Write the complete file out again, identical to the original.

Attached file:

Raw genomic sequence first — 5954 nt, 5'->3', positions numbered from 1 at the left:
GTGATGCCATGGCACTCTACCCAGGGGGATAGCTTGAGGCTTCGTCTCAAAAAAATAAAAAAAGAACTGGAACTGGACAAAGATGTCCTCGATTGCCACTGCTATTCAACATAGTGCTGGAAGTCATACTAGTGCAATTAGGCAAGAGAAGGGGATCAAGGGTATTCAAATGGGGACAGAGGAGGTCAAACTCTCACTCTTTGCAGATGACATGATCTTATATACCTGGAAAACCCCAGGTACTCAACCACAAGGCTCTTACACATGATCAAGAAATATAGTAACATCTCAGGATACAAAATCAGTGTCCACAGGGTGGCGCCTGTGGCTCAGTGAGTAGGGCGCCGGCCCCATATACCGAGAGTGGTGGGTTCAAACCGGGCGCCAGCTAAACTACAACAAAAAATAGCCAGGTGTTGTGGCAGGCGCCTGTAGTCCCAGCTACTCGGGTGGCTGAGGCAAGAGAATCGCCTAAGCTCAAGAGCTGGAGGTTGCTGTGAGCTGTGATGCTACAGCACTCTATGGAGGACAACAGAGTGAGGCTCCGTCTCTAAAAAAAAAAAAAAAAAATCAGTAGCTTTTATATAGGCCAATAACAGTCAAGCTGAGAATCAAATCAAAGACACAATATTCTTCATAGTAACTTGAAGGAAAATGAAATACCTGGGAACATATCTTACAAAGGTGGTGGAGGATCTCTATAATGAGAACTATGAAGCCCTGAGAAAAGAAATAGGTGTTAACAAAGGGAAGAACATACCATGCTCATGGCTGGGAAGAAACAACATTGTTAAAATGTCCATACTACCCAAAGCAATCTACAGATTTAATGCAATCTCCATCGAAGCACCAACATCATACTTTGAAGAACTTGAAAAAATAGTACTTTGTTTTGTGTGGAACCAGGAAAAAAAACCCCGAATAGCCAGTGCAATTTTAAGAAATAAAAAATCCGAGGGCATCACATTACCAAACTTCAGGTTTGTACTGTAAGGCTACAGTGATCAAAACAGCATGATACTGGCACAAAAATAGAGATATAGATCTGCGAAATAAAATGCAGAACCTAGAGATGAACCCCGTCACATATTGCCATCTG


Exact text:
Raw genomic sequence first — 5954 nt, 5'->3', positions numbered from 1 at the left:
GTGATGCCATGGCACTCTACCCAGGGGGATAGCTTGAGGCTTCGTCTCAAAAAAATAAAAAAAGAACTGGAACTGGACAAAGATGTCCTCGATTGCCACTGCTATTCAACATAGTGCTGGAAGTCATACTAGTGCAATTAGGCAAGAGAAGGGGATCAAGGGTATTCAAATGGGGACAGAGGAGGTCAAACTCTCACTCTTTGCAGATGACATGATCTTATATACCTGGAAAACCCCAGGTACTCAACCACAAGGCTCTTACACATGATCAAGAAATATAGTAACATCTCAGGATACAAAATCAGTGTCCACAGGGTGGCGCCTGTGGCTCAGTGAGTAGGGCGCCGGCCCCATATACCGAGAGTGGTGGGTTCAAACCGGGCGCCAGCTAAACTACAACAAAAAATAGCCAGGTGTTGTGGCAGGCGCCTGTAGTCCCAGCTACTCGGGTGGCTGAGGCAAGAGAATCGCCTAAGCTCAAGAGCTGGAGGTTGCTGTGAGCTGTGATGCTACAGCACTCTATGGAGGACAACAGAGTGAGGCTCCGTCTCTAAAAAAAAAAAAAAAAAATCAGTAGCTTTTATATAGGCCAATAACAGTCAAGCTGAGAATCAAATCAAAGACACAATATTCTTCATAGTAACTTGAAGGAAAATGAAATACCTGGGAACATATCTTACAAAGGTGGTGGAGGATCTCTATAATGAGAACTATGAAGCCCTGAGAAAAGAAATAGGTGTTAACAAAGGGAAGAACATACCATGCTCATGGCTGGGAAGAAACAACATTGTTAAAATGTCCATACTACCCAAAGCAATCTACAGATTTAATGCAATCTCCATCGAAGCACCAACATCATACTTTGAAGAACTTGAAAAAATAGTACTTTGTTTTGTGTGGAACCAGGAAAAAAAACCCCGAATAGCCAGTGCAATTTTAAGAAATAAAAAATCCGAGGGCATCACATTACCAAACTTCAGGTTTGTACTGTAAGGCTACAGTGATCAAAACAGCATGATACTGGCACAAAAATAGAGATATAGATCTGCGAAATAAAATGCAGAACCTAGAGATGAACCCCGTCACATATTGCCATCTG